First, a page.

The relay service provider started accepting applications for the new service on June 1. The number of registered users with hearing or speech disabilities now stands at about 3,000 and the provider aims to increase this to 14,000 by the end of the current fiscal year in March 2022.
I sincerely hope that as many hearing people as possible come to understand how the new service works so that those with a hearing or speech impairment can place telephone calls just like anybody else in a more inclusive society.
Japan Launches Public Phone Relay Service for People with Hearing or Speech Disabilities (1) [2021年07月20日（Tue）]
Minister for Internal Affairs and Communications Ryota Takeda (center below) makes a demonstration call to Ms. Ikumi Kawamata, a staff member with The Nippon Foundation who is deaf (above), during a ceremony to launch Japan's public phone relay service on July 1, 2021.
Japan has launched a public telephone relay service that enables people who are deaf or have a hearing and/or speech impairment to place phone calls via online assistants 24 hours a day, 7 days a week.
It thus became the last of the Group of Seven (G7) advanced economies to create a public system offering barrier-free access to phone services. In the United States, for example, the 1990 Americans with Disabilities Act mandated the establishment of the nationwide telecommunications relay service for people with hearing or speech disabilities.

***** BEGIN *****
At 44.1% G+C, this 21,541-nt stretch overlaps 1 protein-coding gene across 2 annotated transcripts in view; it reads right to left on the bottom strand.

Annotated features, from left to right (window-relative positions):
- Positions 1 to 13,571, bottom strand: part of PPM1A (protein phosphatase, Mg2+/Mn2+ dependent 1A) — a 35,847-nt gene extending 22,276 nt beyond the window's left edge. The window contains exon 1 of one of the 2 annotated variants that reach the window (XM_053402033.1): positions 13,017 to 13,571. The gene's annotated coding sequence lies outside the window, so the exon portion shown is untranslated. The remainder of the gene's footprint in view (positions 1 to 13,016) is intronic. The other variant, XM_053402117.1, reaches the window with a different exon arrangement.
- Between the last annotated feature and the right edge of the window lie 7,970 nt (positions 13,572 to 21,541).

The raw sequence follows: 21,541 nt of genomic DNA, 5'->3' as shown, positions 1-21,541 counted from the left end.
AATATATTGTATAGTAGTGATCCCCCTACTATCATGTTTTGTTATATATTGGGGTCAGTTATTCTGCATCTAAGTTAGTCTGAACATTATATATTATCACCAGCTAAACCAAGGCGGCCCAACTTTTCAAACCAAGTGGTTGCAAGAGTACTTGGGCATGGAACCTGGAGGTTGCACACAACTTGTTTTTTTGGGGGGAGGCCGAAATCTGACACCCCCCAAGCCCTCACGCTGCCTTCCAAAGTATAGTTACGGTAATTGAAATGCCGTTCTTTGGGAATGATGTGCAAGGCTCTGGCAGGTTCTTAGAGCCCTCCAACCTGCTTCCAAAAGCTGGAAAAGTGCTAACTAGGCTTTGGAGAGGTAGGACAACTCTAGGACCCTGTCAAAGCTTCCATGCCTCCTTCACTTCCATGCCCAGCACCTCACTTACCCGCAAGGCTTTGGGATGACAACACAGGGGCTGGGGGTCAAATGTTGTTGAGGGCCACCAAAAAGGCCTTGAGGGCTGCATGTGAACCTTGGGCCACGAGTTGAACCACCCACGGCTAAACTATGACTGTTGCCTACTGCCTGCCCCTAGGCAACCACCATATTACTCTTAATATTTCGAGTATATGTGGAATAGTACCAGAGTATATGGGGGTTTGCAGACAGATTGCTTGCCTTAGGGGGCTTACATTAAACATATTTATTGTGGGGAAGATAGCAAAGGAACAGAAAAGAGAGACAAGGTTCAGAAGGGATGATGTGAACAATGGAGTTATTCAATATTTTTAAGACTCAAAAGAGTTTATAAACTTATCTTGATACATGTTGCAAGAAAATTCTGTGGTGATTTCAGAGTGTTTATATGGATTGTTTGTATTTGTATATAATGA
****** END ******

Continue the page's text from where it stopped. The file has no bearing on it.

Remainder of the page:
For the new service, which I believe is imperative for the country’s infrastructure, the Japanese Ministry for Internal Affairs and Communications (MIC) designated earlier this year The Nippon Foundation Telecommunication Relay Service, a new partner organization of The Nippon Foundation, as a telephone relay service provider as called for under the 2020 Act on Facilitating the Use of Telephones by the Hearing Impaired, etc.
In a video message for the launch ceremony on July 1, Prime Minister Yoshihide Suga said: “The new service will allow anybody, regardless of disabilities, to easily make phone calls. I hope The Nippon Foundation Telecommunication Relay Service will play a due role in providing this important service.”
At the event, Minister for Internal Affairs and Communications Ryota Takeda made a demonstration call to Ms. Ikumi Kawamata, a staff member with The Nippon Foundation who is deaf, encouraging people to make full use of the relay service and expand the scope of their activities.